The Frog Prince tells the tale of a prince cursed into frog form becoming human again after the kiss of a princess.  I  won’t write about the gender stereotypes and roles the fairy tale transmits.  That’s been done many times.  I want to explore what it may have been like for the prince instead.  So, imagine that you are a prince…

You wake up ready to start the day.  You hop into the sunshine and see a glorious mosquito- whap- breakfast is served.  It’s a simple life, being a frog.  Hunting, croaking, hopping,swimming, and sunbathing.  And there’s all the lady frogs vying for your affections.  You are one handsome and vital frog indeed.  Life is good.  

 One day, a pair of hands snatch you from the water and lifts you up.  You see a huge mouth and just know you’re about to die but something else happens. You feel searing pain as your body stretches and muscles extend and contorts back to human form.   The next thing you know you are standing calf deep in the pond, staring into the eyes of a lovely princess.  And all the memories of being a cursed prince flood back.   Your life underwent two major unexpected changes: prince, frog, prince.  From a simple life, you’re thruster into the world of humans and eventual responsibility of a kingdom.  You had no control over your destiny.

Or perhaps you knew that you were a cursed prince.   You remembered being a handsome, intelligent, important man.  A prince.  You wore the finest clothing, slept in satin sheets, had servants performing the menial tasks. You partied with other nobles and courtiers.  Much was made of you.   You drank the finest wine.  And the food!  Glorious food!  Delicious, fresh, and plentiful.   Then  you sleep in mud and muck. You eat bugs and drink pond water.  And all those damn female frogs chasing  you around.   You doubt you will ever be a prince again and are filled with bitterness, hopelessness, and depression. Still, you try.  You know the terms of the curse.  You need to be kissed by a princess to be restored but there aren’t any around here and it’s unlikely there will ever be.  Finally, you resign yourself to being a frog.  One day, your princess finds you.  And you stand calf deep in the pond looking into her glorious eyes.

Which frog would you rather be?  Both face the traumatic events of being a cursed prince.  One had the additional challenge of remembering what was before- with all the despondency the situation brings.  The other had to adjust from being a frog with no knowledge to being flooded with physical change and (re) discovering his true identity. Both faced life altering change over which they had no control.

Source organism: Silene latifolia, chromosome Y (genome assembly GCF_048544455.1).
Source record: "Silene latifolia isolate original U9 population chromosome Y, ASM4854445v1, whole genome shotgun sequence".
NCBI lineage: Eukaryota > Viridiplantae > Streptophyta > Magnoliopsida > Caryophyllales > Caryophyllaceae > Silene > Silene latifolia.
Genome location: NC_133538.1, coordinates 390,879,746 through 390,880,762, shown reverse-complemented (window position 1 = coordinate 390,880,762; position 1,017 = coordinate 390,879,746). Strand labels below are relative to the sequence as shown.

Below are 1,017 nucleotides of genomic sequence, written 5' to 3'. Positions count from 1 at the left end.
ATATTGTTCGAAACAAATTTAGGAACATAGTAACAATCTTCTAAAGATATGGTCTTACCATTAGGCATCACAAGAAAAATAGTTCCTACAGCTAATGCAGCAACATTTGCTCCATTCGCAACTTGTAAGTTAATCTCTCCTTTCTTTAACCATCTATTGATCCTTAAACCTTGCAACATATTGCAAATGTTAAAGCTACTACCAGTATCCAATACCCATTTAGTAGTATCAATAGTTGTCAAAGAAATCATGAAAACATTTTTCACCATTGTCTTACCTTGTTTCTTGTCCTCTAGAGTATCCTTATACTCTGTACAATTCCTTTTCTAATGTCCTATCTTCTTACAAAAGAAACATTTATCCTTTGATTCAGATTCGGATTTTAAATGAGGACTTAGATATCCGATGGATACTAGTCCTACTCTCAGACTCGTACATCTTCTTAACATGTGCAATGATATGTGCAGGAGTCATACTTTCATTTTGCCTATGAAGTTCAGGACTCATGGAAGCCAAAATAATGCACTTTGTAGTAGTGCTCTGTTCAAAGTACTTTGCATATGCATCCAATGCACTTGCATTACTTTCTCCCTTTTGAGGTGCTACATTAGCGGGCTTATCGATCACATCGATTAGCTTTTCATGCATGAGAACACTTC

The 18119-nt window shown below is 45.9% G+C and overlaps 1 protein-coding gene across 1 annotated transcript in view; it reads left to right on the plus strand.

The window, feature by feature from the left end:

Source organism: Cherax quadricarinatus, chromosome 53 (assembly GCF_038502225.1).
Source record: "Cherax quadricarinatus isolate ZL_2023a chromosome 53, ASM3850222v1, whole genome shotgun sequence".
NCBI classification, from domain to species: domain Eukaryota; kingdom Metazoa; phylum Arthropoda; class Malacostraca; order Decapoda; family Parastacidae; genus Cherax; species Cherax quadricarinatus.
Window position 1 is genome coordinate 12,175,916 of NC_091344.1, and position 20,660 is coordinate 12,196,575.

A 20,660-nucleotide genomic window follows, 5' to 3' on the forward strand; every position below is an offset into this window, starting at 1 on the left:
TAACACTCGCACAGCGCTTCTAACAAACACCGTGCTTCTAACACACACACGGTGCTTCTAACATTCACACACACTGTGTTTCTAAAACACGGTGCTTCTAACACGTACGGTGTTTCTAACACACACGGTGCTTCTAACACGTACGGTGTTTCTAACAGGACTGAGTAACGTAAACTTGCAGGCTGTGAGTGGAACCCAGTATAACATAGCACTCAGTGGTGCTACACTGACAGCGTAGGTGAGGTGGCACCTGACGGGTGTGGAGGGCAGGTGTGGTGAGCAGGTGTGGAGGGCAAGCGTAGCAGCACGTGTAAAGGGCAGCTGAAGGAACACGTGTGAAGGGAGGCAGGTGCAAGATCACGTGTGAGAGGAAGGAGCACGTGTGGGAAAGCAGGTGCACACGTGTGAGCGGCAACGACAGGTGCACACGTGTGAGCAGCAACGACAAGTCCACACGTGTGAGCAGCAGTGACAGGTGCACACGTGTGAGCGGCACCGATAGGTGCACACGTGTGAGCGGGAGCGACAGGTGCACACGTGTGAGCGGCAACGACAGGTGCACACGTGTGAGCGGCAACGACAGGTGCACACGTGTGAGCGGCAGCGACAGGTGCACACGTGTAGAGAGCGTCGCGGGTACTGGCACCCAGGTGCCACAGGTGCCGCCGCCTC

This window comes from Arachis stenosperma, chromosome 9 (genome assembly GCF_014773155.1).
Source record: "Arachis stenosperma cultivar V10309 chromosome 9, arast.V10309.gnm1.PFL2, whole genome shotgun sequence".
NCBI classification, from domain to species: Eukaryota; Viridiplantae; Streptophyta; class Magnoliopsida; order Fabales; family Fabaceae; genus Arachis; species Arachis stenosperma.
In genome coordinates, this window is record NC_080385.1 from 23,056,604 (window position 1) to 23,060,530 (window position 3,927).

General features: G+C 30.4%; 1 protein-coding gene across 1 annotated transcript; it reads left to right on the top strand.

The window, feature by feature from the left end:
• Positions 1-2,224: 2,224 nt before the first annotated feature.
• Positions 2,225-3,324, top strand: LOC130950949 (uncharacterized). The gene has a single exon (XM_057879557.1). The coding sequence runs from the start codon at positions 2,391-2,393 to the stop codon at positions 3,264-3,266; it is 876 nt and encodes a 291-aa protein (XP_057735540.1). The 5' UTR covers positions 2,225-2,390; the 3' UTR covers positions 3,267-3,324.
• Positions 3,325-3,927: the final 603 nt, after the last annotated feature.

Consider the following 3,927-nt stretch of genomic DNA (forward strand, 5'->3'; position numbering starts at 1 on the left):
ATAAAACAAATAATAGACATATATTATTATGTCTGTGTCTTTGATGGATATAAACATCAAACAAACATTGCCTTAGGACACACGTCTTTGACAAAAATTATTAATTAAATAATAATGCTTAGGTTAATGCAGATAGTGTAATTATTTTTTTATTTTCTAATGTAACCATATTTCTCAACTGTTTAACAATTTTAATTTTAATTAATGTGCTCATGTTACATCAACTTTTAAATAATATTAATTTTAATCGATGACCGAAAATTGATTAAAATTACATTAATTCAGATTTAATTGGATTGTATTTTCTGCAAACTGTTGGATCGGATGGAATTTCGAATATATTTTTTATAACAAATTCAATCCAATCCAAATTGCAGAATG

Are we all naught but frogs?

The ending of both scenarios are the same.  You marry the princess that you only met once.  Of course, the story of your meeting is unforgettable, even if you want to.  You have to breed up an heir and a spare.  Then you settle down to rule.  Your “happily ever after?”  Not until after you’ve had therapy… lots and lots of therapy.

Why to Learn CPR

My dad choked at dinner tonight.  He is fine now.  There are no lasting effects.

All of you know I have some…issues…with anxiety. Yeah. “Issues” sort of like the ocean has water. lolMy parents are visiting this week. It’s been hectic so my anxiety level has been overall higher. My cherished routine is changed.  Tonight we went to dinner. I was my normal, jittery self. I don’t sit still much. Part anxiety, part brain injury sensory overload.  

Long story short: my dad started choking. It was surreal. “Are you choking? Talk to me. Get up”At this point, I was helping to pull him out of the booth and up on his feet from behind him. Cleared his airway. I was calm. Like nothing was going on that was alarming. Just after his airway cleared, I stood with him, assessing airway and pulse until his coughing stopped and he was taking normally.  Even with anxiety and brain injury, I was able to perform the technique.  The training works.

After that, I sat down and went right back to being my normal, jittery self. Surreal.
If I hadn’t been trained in CPR, which includes what to do when someone is choking, the outcome may have been much different.  Dad could have ended up in the ER.  Or possibly dead.  

This may be the only time I use it.  But it most likely saved the life of a family member.

Here is a link to American Red Cross.  They provided first aid and CPR training.  There are online and in person training options.

American Red Cross CPR Training
Do it.  It can save a life.

Three Goals

I went to the creative writing course at the VA today.  It’s not exactly a journaling. We have a topic we write about.  Some are more therapeutic topics than others.  Today’s topic was “three goals.”


I have no goals; none at all

Look inside to find the call.

When there is no focused life